Article

Emerging drugs for major depressive disorder.

Perelman School of Medicine of the University of Pennsylvania, Philadelphia Veterans Affairs Medical Center, 3900 Woodland Avenue, Philadelphia, PA 19104, USA.
Expert Opinion on Emerging Drugs (Impact Factor: 3.28). 02/2012; 17(1):105-26. DOI: 10.1517/14728214.2012.660146
Source: PubMed

ABSTRACT INTRODUCTION: Major depressive disorder (MDD) remains a major public health concern, and one that continues to suffer an incompletely-met need for effective and acceptable treatments. The development of antidepressants, to date, has focused primarily on increasing monoamine neurotransmission with increasing efficacy while minimizing adverse effects. Medications currently recommended as 'first-line' are far more tolerable than the older medications they replaced, but as many as 70% of patients continue to suffer significant depressive symptoms after treatment with one of these agents, and as many as 50% will discontinue a trial due to issues with acceptability. This review will summarize antidepressants that have recently entered the market as well as those still in development to help characterize the current state of antidepressant development. AREAS COVERED: Currently available first-line antidepressants are reviewed with respect to efficacy and tolerability, and their weaknesses are discussed as targets for future development. The background, clinical trial data and potential significance of the three most recently introduced antidepressants (trazodone-ER, desvenlafaxine and vilazodone) and the most recently approved augmentation agents (aripiprazole and quetiapine) are discussed. Following a review of the current market, all medications currently in Phase II or later clinical trials are listed and discussed, based on a thorough review of the US National Institutes of Health clinicaltrials.gov index for trials using medications to treat MDD and a search of the Informa Pharmaprojects database for medications currently being developed for a depression indication. Compounds thus identified were then used as search terms in a PubMed search of each medication. Based on pharmacologic properties, medications in development were grouped into those acting on: i) monoamine neurotransmission; ii) cholinergic neurotransmission; iii) glutamatergic neurotransmission; iv) opioid receptors; v) sigma receptors; vi) neurokinin receptors; vii) corticotrophin-releasing factor receptors and viii) other mechanisms. In the discussion of each, a brief review of the pharmacology and physiology of the related system is provided. Potential issues for the future of antidepressant development and an expert opinion are discussed. EXPERT OPINION: The past decade has not yielded a large number of new antidepressants and, with the possible exception of agomelatine, none of the newer medications that have been introduced have decisively addressed the several unmet needs in this area of therapeutics. Among the various novel strategies that are being evaluated, results of several small studies of ketamine suggest that drugs that modulate glutamatergic neurotransmission may hold the greatest promise for exerting rapid and large antidepressant effects in patients who have not responded to SSRIs or SNRIs.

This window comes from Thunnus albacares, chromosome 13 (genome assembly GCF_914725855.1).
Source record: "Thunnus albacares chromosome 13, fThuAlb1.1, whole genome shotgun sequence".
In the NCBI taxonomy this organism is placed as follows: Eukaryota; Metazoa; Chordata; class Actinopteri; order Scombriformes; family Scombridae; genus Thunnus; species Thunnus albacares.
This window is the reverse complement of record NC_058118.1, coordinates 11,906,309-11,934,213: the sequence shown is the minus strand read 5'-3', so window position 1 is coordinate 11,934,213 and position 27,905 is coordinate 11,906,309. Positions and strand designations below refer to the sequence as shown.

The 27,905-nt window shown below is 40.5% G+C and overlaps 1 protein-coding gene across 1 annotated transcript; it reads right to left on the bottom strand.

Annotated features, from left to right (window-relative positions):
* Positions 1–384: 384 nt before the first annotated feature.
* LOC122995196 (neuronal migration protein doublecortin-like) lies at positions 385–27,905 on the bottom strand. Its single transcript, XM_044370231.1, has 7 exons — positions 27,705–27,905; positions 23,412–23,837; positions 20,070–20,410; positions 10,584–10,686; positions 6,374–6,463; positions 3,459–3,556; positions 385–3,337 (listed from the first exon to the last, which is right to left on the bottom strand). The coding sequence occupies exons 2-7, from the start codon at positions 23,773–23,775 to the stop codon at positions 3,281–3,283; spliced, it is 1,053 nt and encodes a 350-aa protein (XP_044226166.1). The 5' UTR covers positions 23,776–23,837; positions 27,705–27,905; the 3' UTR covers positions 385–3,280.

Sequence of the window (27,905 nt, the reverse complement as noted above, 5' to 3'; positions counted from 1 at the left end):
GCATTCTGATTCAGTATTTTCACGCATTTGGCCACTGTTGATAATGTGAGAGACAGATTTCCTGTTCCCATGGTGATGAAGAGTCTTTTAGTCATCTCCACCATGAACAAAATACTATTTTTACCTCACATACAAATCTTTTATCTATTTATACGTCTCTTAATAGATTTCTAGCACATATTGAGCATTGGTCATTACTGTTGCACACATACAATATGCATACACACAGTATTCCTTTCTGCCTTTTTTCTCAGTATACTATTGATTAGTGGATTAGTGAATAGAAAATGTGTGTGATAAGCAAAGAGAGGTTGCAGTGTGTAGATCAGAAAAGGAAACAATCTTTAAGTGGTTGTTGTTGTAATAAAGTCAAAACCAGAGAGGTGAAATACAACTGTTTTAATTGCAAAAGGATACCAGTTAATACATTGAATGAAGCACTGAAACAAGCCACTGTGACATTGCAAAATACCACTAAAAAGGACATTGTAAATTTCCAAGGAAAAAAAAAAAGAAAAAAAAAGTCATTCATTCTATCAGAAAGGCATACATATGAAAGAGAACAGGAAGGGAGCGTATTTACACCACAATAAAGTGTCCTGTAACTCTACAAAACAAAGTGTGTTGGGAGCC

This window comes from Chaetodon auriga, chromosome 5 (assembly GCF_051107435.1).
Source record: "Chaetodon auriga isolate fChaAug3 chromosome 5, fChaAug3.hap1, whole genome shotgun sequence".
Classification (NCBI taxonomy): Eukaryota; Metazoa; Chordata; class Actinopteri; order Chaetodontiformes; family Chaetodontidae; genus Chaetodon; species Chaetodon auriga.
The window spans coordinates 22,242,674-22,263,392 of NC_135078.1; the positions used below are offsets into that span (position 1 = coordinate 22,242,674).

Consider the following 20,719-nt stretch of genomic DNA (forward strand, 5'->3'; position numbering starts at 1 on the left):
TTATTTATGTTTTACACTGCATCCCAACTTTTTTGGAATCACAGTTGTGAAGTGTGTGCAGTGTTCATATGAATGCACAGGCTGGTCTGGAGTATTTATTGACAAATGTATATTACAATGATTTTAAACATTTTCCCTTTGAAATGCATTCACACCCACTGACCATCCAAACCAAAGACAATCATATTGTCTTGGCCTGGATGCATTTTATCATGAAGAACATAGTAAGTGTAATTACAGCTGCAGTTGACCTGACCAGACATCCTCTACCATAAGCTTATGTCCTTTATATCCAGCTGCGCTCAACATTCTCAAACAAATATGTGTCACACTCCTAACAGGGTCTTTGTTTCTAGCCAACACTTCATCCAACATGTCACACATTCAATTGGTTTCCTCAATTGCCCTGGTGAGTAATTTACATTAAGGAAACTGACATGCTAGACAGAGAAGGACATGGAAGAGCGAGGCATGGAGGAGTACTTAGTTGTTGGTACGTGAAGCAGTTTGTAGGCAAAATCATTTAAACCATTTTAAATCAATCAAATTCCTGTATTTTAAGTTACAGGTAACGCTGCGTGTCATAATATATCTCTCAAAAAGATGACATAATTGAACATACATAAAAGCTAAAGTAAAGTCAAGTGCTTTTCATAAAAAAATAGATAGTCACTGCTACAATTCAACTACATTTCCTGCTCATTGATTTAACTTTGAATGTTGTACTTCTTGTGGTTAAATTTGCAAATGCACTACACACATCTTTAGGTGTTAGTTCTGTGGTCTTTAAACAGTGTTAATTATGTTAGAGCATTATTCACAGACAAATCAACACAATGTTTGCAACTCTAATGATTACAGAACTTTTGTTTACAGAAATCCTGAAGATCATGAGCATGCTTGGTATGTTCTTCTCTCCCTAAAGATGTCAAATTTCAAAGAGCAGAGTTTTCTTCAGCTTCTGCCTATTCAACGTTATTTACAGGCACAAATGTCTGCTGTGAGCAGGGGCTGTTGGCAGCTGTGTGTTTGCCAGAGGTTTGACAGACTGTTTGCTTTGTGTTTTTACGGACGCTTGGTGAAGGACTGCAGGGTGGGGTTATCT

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    • "New opportunities are still under investigation mainly based on exploiting serotonergic mechanisms via the differential roles of specific 5-HT receptor subtypes, like 5-HT 4 and 5-HT 7 (Artigas, 2013; Millan, 2006). These properties would preferentially be exploited in combination with complementary, nonserotonergic mechanisms rather than on their own (Connolly and Thase, 2012; de Bodinat et al., 2010; Millan 2006, 2014a). While not decrying the enduring relevance of monoamines (a likely hub upon which all modes of depression-relief may converge), it is obviously desirable to explore other therapeutic territories. "
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    • "Although today's treatments are generally safe and effective, 30% of depressed patients treated with antidepressants available already on the market are resistant to these drugs. In addition, it is necessary to administer these drugs for weeks or months to see clinical benefit (Connolly & Thase, 2012). Therefore, there is still a great need for faster acting, safer and more effective treatments for depressive disorders. "
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